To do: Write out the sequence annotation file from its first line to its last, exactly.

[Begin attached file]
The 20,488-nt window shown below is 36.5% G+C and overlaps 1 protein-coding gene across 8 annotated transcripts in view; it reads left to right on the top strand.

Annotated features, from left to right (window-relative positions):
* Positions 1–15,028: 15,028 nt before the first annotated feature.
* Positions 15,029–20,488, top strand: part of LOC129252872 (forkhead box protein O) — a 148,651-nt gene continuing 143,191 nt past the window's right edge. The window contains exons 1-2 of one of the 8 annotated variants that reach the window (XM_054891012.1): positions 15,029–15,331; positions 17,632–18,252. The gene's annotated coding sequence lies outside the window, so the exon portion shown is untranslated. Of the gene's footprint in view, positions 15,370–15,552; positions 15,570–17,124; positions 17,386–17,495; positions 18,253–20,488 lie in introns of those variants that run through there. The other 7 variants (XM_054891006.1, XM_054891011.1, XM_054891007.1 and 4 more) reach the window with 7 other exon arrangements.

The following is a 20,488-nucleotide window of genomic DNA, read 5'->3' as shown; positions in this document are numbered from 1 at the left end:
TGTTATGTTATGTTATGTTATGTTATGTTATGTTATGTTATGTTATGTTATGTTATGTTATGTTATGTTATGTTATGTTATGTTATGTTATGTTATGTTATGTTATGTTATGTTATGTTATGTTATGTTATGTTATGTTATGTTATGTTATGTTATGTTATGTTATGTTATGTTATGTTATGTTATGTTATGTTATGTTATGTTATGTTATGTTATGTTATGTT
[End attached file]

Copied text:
The 20,488-nt window shown below is 36.5% G+C and overlaps 1 protein-coding gene across 8 annotated transcripts in view; it reads left to right on the top strand.

Annotated features, from left to right (window-relative positions):
* Positions 1–15,028: 15,028 nt before the first annotated feature.
* Positions 15,029–20,488, top strand: part of LOC129252872 (forkhead box protein O) — a 148,651-nt gene continuing 143,191 nt past the window's right edge. The window contains exons 1-2 of one of the 8 annotated variants that reach the window (XM_054891012.1): positions 15,029–15,331; positions 17,632–18,252. The gene's annotated coding sequence lies outside the window, so the exon portion shown is untranslated. Of the gene's footprint in view, positions 15,370–15,552; positions 15,570–17,124; positions 17,386–17,495; positions 18,253–20,488 lie in introns of those variants that run through there. The other 7 variants (XM_054891006.1, XM_054891011.1, XM_054891007.1 and 4 more) reach the window with 7 other exon arrangements.

The following is a 20,488-nucleotide window of genomic DNA, read 5'->3' as shown; positions in this document are numbered from 1 at the left end:
TGTTATGTTATGTTATGTTATGTTATGTTATGTTATGTTATGTTATGTTATGTTATGTTATGTTATGTTATGTTATGTTATGTTATGTTATGTTATGTTATGTTATGTTATGTTATGTTATGTTATGTTATGTTATGTTATGTTATGTTATGTTATGTTATGTTATGTTATGTTATGTTATGTTATGTTATGTTATGTTATGTTATGTTATGTTATGTTATGTT